LOS ANGELES (Reuters) - A controversial therapy to remove heavy metals from the bloodstream was shown in a large trial to cut the risk of another major heart problem in patients who have already suffered a heart attack, but researchers cautioned that the benefit was small and more study is needed.
Chelation therapy, an alternative treatment dismissed by many medical professionals as quackery, has its origins in unproven 50-year-old theories about the cause of arterial plaques, the fatty deposits that can cause heart attacks.
Despite no clear evidence of a benefit, and the real risk of side effects such as low blood calcium levels, a 2007 survey found that over 100,000 U.S. heart patients had undergone the $5,000 treatment.
The results, released here at a meeting of the American Heart Association, showed that 26 percent of patients given a series of chelation infusions had a heart attack, stroke, coronary revascularization, were hospitalized for angina, or died, compared with 30 percent of patients treated with a placebo.
Much of the difference between the two groups was in the need for repeat artery-clearing procedures and patients with diabetes showed the biggest benefit.
“Our findings are unexpected and additional research will be needed,” said Dr. Gervasio Lamas, chief of Columbia University’s Division of Cardiology at Mount Sinai Medical Center in Miami Beach, Fla., and the trial’s lead investigator. “This does not constitute sufficient evidence to recommend chelation therapy.”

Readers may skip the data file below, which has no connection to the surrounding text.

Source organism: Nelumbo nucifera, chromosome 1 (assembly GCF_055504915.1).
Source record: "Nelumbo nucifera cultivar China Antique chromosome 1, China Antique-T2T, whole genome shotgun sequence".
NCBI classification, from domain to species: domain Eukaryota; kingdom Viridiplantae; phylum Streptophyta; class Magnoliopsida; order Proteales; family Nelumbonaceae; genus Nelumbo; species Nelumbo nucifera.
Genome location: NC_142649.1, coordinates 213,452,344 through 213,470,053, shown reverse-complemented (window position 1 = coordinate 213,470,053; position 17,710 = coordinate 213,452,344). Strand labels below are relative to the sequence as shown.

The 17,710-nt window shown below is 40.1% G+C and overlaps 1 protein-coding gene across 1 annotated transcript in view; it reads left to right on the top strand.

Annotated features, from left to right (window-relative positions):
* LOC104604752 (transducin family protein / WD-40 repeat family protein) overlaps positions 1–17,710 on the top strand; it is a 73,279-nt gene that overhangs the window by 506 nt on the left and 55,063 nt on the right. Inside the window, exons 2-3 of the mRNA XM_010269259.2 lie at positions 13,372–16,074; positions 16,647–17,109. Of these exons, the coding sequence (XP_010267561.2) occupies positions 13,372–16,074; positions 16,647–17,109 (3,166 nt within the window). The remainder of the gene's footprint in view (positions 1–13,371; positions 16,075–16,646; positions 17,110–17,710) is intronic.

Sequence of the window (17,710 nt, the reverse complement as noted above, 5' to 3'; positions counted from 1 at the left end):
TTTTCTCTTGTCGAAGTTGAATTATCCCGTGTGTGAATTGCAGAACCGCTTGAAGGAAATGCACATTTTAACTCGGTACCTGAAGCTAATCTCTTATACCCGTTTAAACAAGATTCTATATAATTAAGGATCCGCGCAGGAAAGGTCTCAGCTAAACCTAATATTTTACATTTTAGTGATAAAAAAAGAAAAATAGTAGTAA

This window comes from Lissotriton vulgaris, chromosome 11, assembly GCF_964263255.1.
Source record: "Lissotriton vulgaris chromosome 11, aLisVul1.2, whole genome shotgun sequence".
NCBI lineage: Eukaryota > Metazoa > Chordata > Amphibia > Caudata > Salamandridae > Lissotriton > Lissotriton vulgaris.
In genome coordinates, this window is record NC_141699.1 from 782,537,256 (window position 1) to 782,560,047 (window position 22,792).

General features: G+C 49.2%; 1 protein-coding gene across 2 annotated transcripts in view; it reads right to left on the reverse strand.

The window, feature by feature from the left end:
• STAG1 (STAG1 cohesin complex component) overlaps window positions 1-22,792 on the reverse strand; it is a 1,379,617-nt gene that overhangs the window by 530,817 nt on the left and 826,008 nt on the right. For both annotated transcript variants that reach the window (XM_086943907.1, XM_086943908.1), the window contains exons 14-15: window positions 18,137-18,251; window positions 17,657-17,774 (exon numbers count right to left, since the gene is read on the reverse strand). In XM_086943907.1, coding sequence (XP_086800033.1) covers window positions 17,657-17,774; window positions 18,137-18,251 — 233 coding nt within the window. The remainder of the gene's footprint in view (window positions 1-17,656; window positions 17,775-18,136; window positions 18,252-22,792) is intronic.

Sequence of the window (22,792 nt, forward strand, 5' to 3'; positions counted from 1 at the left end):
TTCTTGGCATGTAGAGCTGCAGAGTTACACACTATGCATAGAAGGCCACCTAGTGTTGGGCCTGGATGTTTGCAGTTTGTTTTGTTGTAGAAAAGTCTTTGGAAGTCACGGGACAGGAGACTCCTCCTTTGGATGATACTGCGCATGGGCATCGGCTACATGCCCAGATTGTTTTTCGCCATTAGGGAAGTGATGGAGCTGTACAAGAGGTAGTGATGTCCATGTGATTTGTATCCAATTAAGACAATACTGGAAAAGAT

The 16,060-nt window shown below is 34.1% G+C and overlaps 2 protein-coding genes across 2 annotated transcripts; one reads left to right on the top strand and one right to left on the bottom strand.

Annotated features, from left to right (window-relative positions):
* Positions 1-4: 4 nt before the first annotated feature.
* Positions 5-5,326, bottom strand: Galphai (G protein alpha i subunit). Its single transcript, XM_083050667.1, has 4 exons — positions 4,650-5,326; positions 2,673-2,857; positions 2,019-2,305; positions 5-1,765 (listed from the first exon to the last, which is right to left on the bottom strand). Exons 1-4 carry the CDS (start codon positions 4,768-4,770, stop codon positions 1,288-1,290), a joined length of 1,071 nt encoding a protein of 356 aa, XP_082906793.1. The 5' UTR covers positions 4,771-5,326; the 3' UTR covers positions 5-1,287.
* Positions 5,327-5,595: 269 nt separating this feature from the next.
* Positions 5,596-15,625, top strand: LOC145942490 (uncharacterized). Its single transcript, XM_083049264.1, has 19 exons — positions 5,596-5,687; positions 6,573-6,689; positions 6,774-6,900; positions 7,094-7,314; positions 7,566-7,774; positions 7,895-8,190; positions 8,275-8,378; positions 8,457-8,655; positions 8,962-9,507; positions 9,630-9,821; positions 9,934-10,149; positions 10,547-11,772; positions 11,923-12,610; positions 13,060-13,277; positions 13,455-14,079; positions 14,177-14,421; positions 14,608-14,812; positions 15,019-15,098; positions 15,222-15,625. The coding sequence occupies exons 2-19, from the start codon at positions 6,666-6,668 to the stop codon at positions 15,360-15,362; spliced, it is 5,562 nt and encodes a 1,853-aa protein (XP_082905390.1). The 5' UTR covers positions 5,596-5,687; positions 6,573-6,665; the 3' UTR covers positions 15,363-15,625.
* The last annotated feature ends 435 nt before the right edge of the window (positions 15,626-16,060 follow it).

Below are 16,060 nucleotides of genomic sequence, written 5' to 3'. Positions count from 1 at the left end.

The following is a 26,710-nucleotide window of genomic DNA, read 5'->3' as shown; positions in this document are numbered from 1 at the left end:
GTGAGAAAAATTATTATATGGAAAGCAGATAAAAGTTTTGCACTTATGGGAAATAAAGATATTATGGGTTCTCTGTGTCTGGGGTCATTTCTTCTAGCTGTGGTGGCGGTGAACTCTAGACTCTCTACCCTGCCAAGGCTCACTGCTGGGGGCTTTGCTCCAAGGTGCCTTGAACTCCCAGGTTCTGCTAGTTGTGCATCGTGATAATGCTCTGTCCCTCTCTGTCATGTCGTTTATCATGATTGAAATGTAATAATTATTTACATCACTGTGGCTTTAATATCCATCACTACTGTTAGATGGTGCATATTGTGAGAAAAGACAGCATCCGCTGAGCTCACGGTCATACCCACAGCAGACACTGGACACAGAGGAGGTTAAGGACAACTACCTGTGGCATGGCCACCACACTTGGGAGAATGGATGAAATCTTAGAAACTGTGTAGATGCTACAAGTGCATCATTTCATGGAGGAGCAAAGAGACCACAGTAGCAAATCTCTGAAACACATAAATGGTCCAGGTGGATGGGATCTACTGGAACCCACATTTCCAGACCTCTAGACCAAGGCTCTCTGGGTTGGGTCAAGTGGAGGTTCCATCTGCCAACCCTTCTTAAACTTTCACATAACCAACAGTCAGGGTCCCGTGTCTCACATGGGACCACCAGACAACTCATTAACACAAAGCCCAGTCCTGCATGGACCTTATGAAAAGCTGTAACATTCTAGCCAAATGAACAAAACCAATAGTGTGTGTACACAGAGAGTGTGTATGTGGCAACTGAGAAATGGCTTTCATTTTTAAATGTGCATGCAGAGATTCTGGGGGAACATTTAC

The 1,708-patient trial to assess chelation therapy (TACT) was launched in 2002 under the auspices of the National Heart Lung and Blood Institute and the National Center for Complementary and Alternative Medicine.
Patients in the study were treated with either a solution containing ethylene diamine tetra-acetic (EDTA), vitamin C, B-vitamins, electrolytes, a local anesthetic and the anti-clotting drug heparin, or a placebo infusion of salt water and a small amount of sugar.
Dr. Lamas and others said the level of statistical difference between the groups was small and more work needs to be done to rule out whether the results were due to chance.
“This is a diverse multi-component intervention,” said Dr. Paul Armstrong, senior cardiologist at the University Hospital in Edmonton and a professor at the University of Alberta. He cited the absence of a clear biologic rationale for chelation therapy, and described the trial findings as “hypothesis-generating, not practice-changing.”
The size of the trial was scaled down from an initial target of more than 2,300 patients due to enrollment difficulties. In addition, regulators in 2008 temporarily suspended enrollment to clear up issues surrounding patient consent.
“It is striking that there was difficulty in enrollment despite an increase in the use of this therapy,” Armstrong said.
There was also an unusually high number, 30 percent, of patients who discontinued the therapy during the trial.
The findings “need to have some confirmation, but nevertheless the trial results are very provocative,” said Dr. Mark Hlatky, director of the cardiovascular outcomes research center at Stanford University.
Chelation treatment has become popular among some parents trying alternative treatments for children with autism, even though the therapy can be dangerous and is based on the unproven idea that such children have heavy metal poisoning.
“Intriguing as the results are, they are unexpected and should not be interpreted as an indication to adopt chelation therapy into clinical practice,” said Dr. Elliott Antman, chairman of the AHA Scientific Sessions Committee and professor of medicine at Harvard Medical School.
Reporting By Deena Beasley and Bill Berkrot; Editing by Bernard Orr